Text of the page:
U.S. Trade Policy Adapts to a China That Will Never Change

President Biden’s top trade official this week delivered an unusually bleak assessment of U.S. efforts over the past two decades to change China’s trade practices, from subsidies and intellectual property to technology transfer.

In annual bilateral talks, the U.S. extracted commitments of reform that proved “inconsistent and impossible to enforce,” U.S. Trade Representative Katherine Tai said. When the U.S. won cases at the World Trade Organization, China didn’t change its underlying policies, she said. Former President Donald Trump’s tariffs led to a limited trade deal that “did not meaningfully address the fundamental concerns” with China’s behavior, Ms. Tai said.

China has “doubled down on its state-centric model,” she said in her much-anticipated speech. “It is increasingly clear that China’s plans do not include meaningful reforms,” she said.

Ms. Tai’s fatalistic take echoes a school of thought popular in the Trump administration and among some in the Biden orbit: Engagement was always doomed to fail, because China never believed in the global order the U.S. and other market-oriented democracies stand for. This thesis is best laid out in “The Long Game: China’s Grand Strategy to Displace American Order” by political scientist Rush Doshi, now serving on Mr. Biden’s National Security Council. (He finished the book before joining the administration.)

Based on a meticulous study of Chinese officials’ own remarks and documents, Mr. Doshi’s book concludes China has, since 1989, seen the U.S. as hostile to its own rise and pursued a grand strategy of first blunting U.S. influence then eventually displacing it as the world’s leading military and economic power. China joined the WTO and other multilateral forums not to conform to the existing global order, but to constrain the U.S.’s leverage over China, he argues. The 2008-09 financial crisis and Covid-19 pandemic have convinced China of the superiority of its own model and the U.S.’s irreversible decline, the book says.

A trade fair for semiconductor technology in Shanghai this year.

Photo: aly song/Reuters

While Ms. Tai steered clear of grand strategy, she nonetheless described China’s interests as fundamentally at odds with the U.S.’s. By subsidizing steel, solar panels and other sectors, China wiped out entire U.S. industries and thousands of jobs, and intends to do the same with semiconductors, she said. It has unleashed “a zero-sum dynamic in the world economy where China’s growth and prosperity come at the expense of workers and economic opportunity” in the U.S. and its allies, Ms. Tai said.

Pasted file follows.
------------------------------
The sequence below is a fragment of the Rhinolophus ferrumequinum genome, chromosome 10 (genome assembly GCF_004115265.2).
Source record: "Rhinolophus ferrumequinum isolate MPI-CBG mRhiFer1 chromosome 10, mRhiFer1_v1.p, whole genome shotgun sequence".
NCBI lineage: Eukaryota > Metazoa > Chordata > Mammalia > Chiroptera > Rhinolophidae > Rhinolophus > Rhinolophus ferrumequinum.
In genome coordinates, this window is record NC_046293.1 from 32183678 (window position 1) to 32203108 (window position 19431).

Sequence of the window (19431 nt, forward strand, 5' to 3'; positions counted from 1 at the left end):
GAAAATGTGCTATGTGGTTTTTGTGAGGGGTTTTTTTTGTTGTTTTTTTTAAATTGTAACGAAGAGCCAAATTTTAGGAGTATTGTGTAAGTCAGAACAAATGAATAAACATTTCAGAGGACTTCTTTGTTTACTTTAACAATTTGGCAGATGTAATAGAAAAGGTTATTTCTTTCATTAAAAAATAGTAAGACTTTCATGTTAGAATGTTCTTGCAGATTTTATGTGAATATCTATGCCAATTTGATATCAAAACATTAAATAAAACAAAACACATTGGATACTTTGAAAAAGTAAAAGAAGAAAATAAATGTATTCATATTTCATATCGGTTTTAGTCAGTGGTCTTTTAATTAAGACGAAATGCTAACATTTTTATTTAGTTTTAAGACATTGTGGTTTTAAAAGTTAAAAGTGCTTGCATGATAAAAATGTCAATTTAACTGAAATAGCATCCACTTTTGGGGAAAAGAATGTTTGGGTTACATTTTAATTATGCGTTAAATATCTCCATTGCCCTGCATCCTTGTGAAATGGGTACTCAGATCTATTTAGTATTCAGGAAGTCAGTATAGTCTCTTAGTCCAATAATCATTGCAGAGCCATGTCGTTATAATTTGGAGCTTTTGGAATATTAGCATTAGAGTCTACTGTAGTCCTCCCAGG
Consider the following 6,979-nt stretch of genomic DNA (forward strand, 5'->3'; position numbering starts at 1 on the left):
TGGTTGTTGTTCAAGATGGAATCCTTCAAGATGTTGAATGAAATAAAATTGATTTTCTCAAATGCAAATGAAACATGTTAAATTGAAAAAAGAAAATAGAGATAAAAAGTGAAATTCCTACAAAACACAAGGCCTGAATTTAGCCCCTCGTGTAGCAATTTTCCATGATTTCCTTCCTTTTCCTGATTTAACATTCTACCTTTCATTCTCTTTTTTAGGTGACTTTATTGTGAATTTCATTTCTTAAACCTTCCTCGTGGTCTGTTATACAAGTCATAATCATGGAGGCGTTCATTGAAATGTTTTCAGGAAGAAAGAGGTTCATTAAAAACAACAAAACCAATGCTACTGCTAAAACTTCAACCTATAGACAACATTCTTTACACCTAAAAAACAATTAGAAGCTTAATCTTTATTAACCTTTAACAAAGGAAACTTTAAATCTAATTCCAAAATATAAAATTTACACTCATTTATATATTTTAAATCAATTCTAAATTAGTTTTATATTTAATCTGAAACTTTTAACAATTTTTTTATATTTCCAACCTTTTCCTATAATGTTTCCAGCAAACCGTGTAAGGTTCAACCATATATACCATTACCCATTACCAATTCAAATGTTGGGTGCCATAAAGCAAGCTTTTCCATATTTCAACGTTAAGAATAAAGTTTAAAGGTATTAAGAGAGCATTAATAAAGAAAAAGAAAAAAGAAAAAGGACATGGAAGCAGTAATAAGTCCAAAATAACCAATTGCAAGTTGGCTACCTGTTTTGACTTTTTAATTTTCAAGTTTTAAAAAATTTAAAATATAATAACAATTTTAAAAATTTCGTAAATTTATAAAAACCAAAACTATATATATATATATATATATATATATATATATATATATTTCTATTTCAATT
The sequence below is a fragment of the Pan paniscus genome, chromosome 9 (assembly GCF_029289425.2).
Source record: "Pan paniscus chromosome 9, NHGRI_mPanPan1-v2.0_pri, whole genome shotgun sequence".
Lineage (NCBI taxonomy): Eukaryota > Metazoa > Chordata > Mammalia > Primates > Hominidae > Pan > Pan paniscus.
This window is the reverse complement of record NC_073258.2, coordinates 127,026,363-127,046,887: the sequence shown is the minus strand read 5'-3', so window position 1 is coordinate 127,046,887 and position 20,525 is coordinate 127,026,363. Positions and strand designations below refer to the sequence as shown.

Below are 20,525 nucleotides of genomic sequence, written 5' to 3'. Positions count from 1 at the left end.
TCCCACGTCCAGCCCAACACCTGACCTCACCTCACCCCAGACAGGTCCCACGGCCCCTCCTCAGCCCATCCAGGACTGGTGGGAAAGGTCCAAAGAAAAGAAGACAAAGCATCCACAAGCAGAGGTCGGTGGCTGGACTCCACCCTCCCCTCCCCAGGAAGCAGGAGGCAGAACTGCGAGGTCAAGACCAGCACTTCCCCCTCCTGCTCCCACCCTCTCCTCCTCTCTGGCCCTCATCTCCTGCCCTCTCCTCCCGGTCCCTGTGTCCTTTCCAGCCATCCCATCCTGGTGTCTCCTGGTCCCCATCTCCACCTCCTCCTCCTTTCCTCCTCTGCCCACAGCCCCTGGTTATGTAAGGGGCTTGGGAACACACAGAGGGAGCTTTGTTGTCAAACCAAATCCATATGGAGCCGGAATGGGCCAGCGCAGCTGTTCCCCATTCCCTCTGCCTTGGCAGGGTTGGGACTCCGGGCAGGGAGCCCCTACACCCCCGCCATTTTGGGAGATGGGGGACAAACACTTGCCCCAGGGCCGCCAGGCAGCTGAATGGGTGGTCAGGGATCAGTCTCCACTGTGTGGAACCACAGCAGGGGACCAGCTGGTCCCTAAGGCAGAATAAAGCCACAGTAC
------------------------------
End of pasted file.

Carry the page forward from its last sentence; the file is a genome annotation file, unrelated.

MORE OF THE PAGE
This appraisal raises something of a dilemma. If you assume China will never change, how do you formulate a China trade strategy? The answer is to leave China out of it. Ms. Tai did say she would engage with Chinese officials—she is, after all, a negotiator—while lowering expectations for the results. The U.S., she suggested, had long given priority to market access for U.S. business with little to show for it. That forced “us to open our eyes and think about, is what we’re looking for more liberalized trade (or)…smarter and more resilient trade?,” she said.

Mr. Biden’s China strategy, as she described it, would instead have several thrusts. First, rebuild the U.S.’s own domestic economic strength, by investing in infrastructure, research and development—the focus of a bipartisan bill worth roughly $1 trillion that passed the Senate earlier this year.


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Second, rather than hope China opens its markets to U.S. companies, the Biden administration will push them to manufacture more at home, to insulate the U.S. from supply disruptions and build up domestic innovative capacity: “I don’t think enough people appreciate the degree to which manufacturing activity is a vital part of the innovation ecosystem,” she said.

Third, the administration would work with allies on new trading arrangements that deal with those features of China’s system the WTO can’t constrain, such as subsidies and state-controlled enterprises.

The virtue of these steps is that none require cooperation from China. The problem is that all require cooperation from others that may not be forthcoming. For example, progressive Democrats last week refused to pass the Senate infrastructure bill unless they also secure a much bigger, costlier and more controversial expansion of the social safety net that has nothing to do with China’s challenge.

Even among allies, new trade arrangements routinely take years of painstaking negotiations. Mr. Trump pulled out of one such effort, the 12-nation Trans-Pacific Partnership, in 2017, and Ms. Tai shows no interest in joining its successor, though she expressed support for a joint effort with the European Union and Japan to toughen subsidies rules.

Hardest of all is bringing back U.S. industrial supply chains. Events of the last year have shown how indispensable China is to global manufacturing. Despite tariffs, Covid-19 and other disruptions, few American companies are reshoring operations and most find leaving China unthinkable. Indeed, their priority is to get the U.S. tariffs on China lifted, and Ms. Tai’s most notable policy announcement Monday was to let importers again apply for exemptions.

Ms. Tai said Mr. Biden’s strategy is to engage China from a “position of strength.” The problem is that even if successful, it will take years to show results—and China has a 20-year head start.

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Write to Greg Ip at greg.ip@wsj.com

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